“What virus are you?”: A game to combat vaccine misinformation

Worried, skeptical, detached or over-informed: these are the four “viruses” to which the participants in the quiz What virus are you? can be paired after a series of questions. “This is the hook for the people who come to the site,” says Alexia Ostrolenk, a PhD candidate in psychiatric sciences at the University of Montreal and one of the instigators of the project. The fact sheets complete the dissemination tool.

Inform without judgment

It was an invitation to submit projects from the Fonds de recherche du Québec aimed at young people between 18 and 30 that gave birth to this website. With other fellow science communicators (Alexandra Gellé, PhD candidate at McGill University, and Marion Cossin, PhD candidate in biomedical engineering at UdeM and Polytechnique Montréal), Alexia Ostrolenk explored several ideas to present a project. “We established from the start that we wanted two-way communication and we wanted to be open to feelings,” she explains. This is how the idea of ​​a quiz was born, a form that gives people the space to express how they feel. “We want to provide information while avoiding value judgments,” she continues.

The students have decided to focus on vaccination, certainly the hot topic of spring, especially for 18-30 year olds. “This is the least vaccinated age group. There is therefore a challenge in circulating reliable information, “she points out.

The team asked Émilie Dubois, from IMPAKT Scientifik, to put everything in the picture. A team of experts led by Professor Nathalie Grandvaux, of the UdeM Department of Biochemistry and Molecular Medicine, also contributed to the drafting and validation of the explanatory sheets.

Make it popular for the general public

In addition to the quiz, the site offers a series of information and information sheets on vaccines. Each card answers a question about vaccines (how vaccines work, safety, variants, myths, etc.). “My role was to seek information to clearly answer the question for the target audience,” says Natalia Zamorano, PhD student in molecular biology and member of Professor Grandvaux’s laboratory. The young woman was part of the project’s team of six, students and scientists.

The realization of the quiz and information sheets took place in a flash, since the announcement of the grant took place in February and the site went online in July. “It was a small marathon. We were all at the same time on a full-time PhD, “recalls Alexia Ostrolenk.

Special efforts have been made to reach a diverse audience. In fact, despite the good comments received after the release, the team wanted to do more: “We realized we were reaching people who agreed with us. But that was not the goal! “Notes Mmyself Ostrolenk. After a review of the marketing strategy, the female students saw more negative comments from anti-vaccine people. “It was difficult to manage, but it was a good sign: we were reaching another audience,” she adds.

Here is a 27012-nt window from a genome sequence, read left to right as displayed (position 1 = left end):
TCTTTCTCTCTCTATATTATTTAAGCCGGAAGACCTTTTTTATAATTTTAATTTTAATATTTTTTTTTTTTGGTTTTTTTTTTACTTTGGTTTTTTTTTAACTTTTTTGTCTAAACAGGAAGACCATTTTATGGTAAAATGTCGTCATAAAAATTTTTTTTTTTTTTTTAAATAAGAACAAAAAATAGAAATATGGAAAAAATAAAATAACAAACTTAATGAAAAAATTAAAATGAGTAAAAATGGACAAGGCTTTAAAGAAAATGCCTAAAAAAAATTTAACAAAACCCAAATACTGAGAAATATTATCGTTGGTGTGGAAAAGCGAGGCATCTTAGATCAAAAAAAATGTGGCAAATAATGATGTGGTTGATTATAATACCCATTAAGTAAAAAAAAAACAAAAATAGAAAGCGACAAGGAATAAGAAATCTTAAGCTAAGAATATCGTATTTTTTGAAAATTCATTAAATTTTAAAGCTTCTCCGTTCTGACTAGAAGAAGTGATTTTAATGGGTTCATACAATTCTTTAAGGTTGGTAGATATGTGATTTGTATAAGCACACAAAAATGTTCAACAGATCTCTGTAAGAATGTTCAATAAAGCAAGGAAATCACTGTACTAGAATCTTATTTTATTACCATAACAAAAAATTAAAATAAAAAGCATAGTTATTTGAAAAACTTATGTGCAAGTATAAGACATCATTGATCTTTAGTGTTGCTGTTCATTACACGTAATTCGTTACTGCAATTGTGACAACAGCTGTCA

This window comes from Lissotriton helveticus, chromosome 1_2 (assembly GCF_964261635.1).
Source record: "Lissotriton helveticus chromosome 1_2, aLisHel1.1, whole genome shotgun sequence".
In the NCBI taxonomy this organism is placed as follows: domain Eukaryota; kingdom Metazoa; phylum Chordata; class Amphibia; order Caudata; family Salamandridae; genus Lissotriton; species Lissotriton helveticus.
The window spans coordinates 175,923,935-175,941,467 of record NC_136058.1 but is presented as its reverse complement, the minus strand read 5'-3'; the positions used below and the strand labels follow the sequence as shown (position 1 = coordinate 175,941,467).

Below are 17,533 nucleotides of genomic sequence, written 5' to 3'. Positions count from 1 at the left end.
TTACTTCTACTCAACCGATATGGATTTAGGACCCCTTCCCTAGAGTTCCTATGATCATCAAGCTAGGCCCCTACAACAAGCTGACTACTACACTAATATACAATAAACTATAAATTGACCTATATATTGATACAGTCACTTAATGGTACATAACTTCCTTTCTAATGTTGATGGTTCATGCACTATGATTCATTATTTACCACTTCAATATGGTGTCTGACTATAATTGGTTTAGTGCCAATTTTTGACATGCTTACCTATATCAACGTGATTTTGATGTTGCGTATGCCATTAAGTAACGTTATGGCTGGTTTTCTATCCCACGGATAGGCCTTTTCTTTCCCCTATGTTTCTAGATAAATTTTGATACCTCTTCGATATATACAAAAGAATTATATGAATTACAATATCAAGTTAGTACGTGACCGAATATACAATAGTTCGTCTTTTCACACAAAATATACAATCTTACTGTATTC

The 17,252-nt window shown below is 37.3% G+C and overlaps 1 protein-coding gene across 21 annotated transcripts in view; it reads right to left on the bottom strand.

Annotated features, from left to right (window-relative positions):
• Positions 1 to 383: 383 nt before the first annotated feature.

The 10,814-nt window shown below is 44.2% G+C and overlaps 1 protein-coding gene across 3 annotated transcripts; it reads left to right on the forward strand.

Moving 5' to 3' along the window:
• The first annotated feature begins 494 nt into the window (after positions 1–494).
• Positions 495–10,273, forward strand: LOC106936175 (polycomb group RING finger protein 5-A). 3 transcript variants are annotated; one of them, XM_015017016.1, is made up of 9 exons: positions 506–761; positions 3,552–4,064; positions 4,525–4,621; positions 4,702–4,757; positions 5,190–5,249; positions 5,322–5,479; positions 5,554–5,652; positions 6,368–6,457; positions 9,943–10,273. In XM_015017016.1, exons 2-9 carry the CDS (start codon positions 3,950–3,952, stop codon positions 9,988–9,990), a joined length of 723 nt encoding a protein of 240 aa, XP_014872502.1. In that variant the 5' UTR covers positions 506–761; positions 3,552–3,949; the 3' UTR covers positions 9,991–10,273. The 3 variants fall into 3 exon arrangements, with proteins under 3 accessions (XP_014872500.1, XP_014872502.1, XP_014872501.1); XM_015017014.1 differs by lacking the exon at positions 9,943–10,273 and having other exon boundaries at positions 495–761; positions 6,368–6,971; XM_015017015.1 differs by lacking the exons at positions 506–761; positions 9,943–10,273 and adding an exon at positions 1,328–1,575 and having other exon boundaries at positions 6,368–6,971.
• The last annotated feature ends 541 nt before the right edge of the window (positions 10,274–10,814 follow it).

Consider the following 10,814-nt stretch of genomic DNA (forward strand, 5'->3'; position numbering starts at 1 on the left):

One of the main challenges of the project was the moderation of social networks. “We didn’t expect this part,” says Alexia Ostrolenk. However, it was not the first time for the student, whose doctoral subject – autism – is sometimes the subject of controversy. “When it comes to autism, we often talk about vaccines. I learned to communicate on this topic ”, she remarks.

Continue your efforts

This dissemination experience will have stimulated the desire to continue efforts to communicate science. “We would like to plan a sequel, but for the moment the budget is limited,” blurs Alexia Ostrolenk, who was not in her first disclosure experience. Please note that the quiz will soon be available in English.

For Natalia Zamorano, this first disclosure experience will certainly have consequences. “Before the pandemic, I wasn’t that interested in relaying information to the unscientific community,” she says. But in 2020, as a member of a lab working on the immune response to viral infections, and more specifically respiratory viruses, the PhD student has become a valuable asset to her family and friends. She says she learned from Zoom’s meetings where she answered questions and concerns from those around her. “I really enjoyed this experience. I felt that what we were doing in the lab was important, ”she points out. Writing the files was a logical continuation: “When I heard we were looking for someone to help us with the writing of the files, I immediately accepted. Knowing that we would be able to reach a larger community is a great pleasure, “she says.

Help us raise awareness

With the pandemic, the research activities of several laboratories decreased. “Since this is an area we were familiar with, we took the opportunity to read everything that has been published in SARS-CoV-2,” says Natalia Zamorano. The student and her supervisor also produced a literature review on the subject.

The pandemic also sparked several discussions in Nathalie Grandvaux’s laboratory. “Seeing how much misinformation there was created a lot of frustration. This is why I wanted to participate in the project, which provides access to credible information and fights disinformation, ”concludes Ms.myself Zamorano.

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